Earlier this year, when I wrote about the emerging political consciousness of Silicon Valley, I didn't mention Rand Paul at all. Partly, I omitted Paul's name because, despite the airtime given to a few prominent libertarians like Peter Thiel, the tech industry still remains an overwhelmingly liberal stronghold, with the vast preponderance of campaign donations and votes going to Democratic candidates. And partly, I just didn't think Paul's overture to tech companies would work — Paul's anti-surveillance shtick might appeal to privacy zealots, but Bay Area social progressives would reject his more extreme fiscal and foreign-policy views out of hand.
I may turn out to be wrong. Today, Paul appears to be making a full-court press for the affections of Silicon Valley, and there are some signs that his efforts are paying off.
At last week's Sun Valley conference, Paul had one-on-one meetings with Thiel and Facebook CEO Mark Zuckerberg. The former isn't surprising. (Thiel basically bankrolled the elder Paul's 2012 presidential campaign.) But Zuckerberg is an unlikely Paul ally. He's clearly not a down-the-line Democrat — he held a fund-raiser for Chris Christie, and his meandering political organization, FWD.us, has backed conservative politicians — and, when asked about his affiliation, he has refused to identify with either major party, saying only, "I'm pro-knowledge economy." But he hasn't come out as a tea-party conservative, or anything like one.
Sean Parker, another Facebook-affiliated billionaire and politically active tech investor, has also met privately with Paul. Parker is undergoing his own political rebirth, shifting from backing mostly progressive causes and politicians to writing checks to centrist conservatives as well. Last quarter, he gave more than half a million dollars to GOP groups and candidates, making the case that ideology trumps party affiliation when it comes to making progress on issues like immigration and campaign-finance reform.
It's friends like Parker and Zuckerberg who explain why Paul now routinely receives what Fortune called a "hero's welcome" when he comes to Silicon Valley. Next weekend, Paul will get to make his case yet again as the keynote speaker at Reboot, a San Francisco conference put on by a group called Lincoln Labs, which self-defines as "techies and politicos who believe in promoting liberty with technology." He'll likely say a version of what he's said before: that Silicon Valley's innovative potential can be best unlocked in an environment with minimal government intrusion in the forms of surveillance, corporate taxes, and regulation. “I see almost unlimited potential for us in Silicon Valley,” Paul has said, with "us" meaning libertarians.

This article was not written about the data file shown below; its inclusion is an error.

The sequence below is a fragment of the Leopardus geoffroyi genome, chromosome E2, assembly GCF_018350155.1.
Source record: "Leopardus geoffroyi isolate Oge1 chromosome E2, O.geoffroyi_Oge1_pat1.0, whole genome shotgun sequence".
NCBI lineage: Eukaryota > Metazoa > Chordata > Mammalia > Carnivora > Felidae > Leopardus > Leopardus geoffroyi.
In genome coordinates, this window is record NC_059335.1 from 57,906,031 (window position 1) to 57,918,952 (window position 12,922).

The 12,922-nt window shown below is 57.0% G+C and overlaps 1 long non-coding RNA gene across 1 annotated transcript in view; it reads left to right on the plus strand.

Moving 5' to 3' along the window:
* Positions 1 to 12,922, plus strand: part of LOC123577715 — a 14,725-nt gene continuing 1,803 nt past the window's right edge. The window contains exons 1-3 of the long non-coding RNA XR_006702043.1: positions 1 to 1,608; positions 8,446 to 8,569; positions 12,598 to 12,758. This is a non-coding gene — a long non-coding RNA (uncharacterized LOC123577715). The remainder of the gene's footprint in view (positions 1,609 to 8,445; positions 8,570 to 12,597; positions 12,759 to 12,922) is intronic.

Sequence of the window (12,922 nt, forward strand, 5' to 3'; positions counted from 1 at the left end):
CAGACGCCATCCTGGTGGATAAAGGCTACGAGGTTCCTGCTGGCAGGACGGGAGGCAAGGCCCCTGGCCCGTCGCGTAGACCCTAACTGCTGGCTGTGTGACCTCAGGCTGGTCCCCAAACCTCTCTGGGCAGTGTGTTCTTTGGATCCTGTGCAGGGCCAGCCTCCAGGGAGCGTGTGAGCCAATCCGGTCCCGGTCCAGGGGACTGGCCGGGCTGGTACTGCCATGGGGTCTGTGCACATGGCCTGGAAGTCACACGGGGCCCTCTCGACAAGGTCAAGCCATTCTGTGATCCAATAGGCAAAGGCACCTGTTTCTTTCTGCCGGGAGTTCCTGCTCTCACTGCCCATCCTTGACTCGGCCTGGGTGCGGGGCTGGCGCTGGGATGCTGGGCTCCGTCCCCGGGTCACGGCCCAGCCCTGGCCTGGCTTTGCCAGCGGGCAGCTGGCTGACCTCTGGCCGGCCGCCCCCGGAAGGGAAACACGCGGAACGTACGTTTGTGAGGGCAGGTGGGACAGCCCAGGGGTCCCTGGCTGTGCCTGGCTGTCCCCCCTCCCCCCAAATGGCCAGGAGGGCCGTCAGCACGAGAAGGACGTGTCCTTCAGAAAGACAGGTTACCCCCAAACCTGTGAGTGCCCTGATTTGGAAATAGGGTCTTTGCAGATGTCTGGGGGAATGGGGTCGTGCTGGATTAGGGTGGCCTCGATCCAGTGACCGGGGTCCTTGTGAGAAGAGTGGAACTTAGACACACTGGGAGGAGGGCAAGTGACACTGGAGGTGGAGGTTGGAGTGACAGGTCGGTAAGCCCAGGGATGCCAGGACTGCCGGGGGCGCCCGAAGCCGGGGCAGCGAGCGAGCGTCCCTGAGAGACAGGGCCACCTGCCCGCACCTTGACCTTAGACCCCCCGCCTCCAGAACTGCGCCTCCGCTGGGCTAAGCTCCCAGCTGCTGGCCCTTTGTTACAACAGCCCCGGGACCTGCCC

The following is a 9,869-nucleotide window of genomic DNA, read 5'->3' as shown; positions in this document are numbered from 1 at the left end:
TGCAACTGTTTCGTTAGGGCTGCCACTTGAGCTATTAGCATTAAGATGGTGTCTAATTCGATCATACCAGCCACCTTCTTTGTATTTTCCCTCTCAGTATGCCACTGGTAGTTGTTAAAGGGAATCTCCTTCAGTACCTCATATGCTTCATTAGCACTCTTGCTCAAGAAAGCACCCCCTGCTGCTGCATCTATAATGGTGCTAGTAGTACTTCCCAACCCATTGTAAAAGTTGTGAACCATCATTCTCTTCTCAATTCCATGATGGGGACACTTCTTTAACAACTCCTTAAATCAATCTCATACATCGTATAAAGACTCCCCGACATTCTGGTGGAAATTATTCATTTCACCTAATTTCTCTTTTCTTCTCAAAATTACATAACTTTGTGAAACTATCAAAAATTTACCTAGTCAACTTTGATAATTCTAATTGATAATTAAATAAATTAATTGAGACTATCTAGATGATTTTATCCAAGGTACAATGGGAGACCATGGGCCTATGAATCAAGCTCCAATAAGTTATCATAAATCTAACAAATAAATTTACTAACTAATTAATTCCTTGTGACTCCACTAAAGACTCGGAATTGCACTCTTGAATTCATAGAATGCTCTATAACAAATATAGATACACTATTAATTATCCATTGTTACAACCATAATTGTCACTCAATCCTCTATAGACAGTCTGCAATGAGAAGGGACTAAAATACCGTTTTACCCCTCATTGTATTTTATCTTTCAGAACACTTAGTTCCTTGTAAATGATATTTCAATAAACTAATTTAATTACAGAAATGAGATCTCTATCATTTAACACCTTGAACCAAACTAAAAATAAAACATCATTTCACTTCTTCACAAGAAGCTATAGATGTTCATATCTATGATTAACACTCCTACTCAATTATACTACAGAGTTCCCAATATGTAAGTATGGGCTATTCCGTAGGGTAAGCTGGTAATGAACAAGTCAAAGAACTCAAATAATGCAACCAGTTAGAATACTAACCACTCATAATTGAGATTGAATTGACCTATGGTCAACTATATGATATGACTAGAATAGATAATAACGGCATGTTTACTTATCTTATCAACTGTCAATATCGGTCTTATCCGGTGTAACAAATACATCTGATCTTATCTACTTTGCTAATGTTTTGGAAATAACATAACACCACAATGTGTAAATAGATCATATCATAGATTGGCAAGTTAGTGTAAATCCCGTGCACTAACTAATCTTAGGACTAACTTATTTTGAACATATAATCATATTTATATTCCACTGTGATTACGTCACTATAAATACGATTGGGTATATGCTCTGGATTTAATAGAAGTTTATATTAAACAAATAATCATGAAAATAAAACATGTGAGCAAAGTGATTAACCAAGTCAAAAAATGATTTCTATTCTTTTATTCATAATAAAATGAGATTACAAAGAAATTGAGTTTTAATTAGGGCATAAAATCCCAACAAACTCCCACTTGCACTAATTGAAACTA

He's not wrong. Today's Silicon Valley is still exceedingly liberal on social issues. But it seems more skeptical about taxes and business regulation than at any point in its recent history. Part of this is due to the rise of companies like Uber and Tesla Motors, blazing-hot start-ups that have been opposed at every turn by protectionist regulators and trade unions, in confrontations that are being used by small-government conservatives as case studies in government control run amok. ("Government intervention is unnecessary, counterproductive, and immoral," wrote Derek Khanna in the American Conservative in May, lassoing the cases of Uber and Tesla into his call for a more innovation-friendly GOP.)
Even some of Paul's more extreme views, like his offhand "I'm not a firm believer in democracy" comment, may be getting a hearing in today's tech industry. Democracy, after all, gave us anti-drone laws, Sarbanes-Oxley, the 23andMe crackdown, and Healthcare.gov. Engineers hate the concept of “friction” — in product-design terms, anything that slows down or otherwise impedes a user’s experience — and what is democracy if not a system built for more friction? Paul's new fans in tech may not follow him all the way to Galt's Gulch, but they don't necessarily have to — simply realizing that the values of libertarianism will allow them to carry out more of their pet projects unimpeded might be enough to tip them into his camp.
Paul’s biggest problem, to borrow a term popularized among tech workers, is that he’s not a “culture fit” in Silicon Valley. A gray-haired Kentucky ophthalmologist is a less obvious representative for tech's political class than, say, Ro Khanna, an Indian-born 30-something who speaks easily about 3-D printing and robotics. But it’s not hard to imagine that someone with Paul’s political genotype and a different phenotype — younger, coastal, more fluent in tech-speak — could pick up broad support from the kinds of techies who want government to leave their start-ups alone.
The ideological overlay of Silicon Valley isn't strictly political, after all. It's more about how institutions are structured and functions are carried out. Lean and fast-moving are good. Bloated and deliberative are bad. "Permissionless innovation" is good. Bureaucratic box-checking is bad.
In this context, you can see why someone like Paul could appeal. And while it's still possible that people like Zuckerberg and Parker could remain in the squishy political middle, it's also possible that they could tip into anti-Establishment libertarianism, and take a whole coalition of tech donors with them. After all, what a certain Silicon Valley contingent wants most right now is independence. And few national politicians are prepared to lengthen the leash as much as Rand Paul.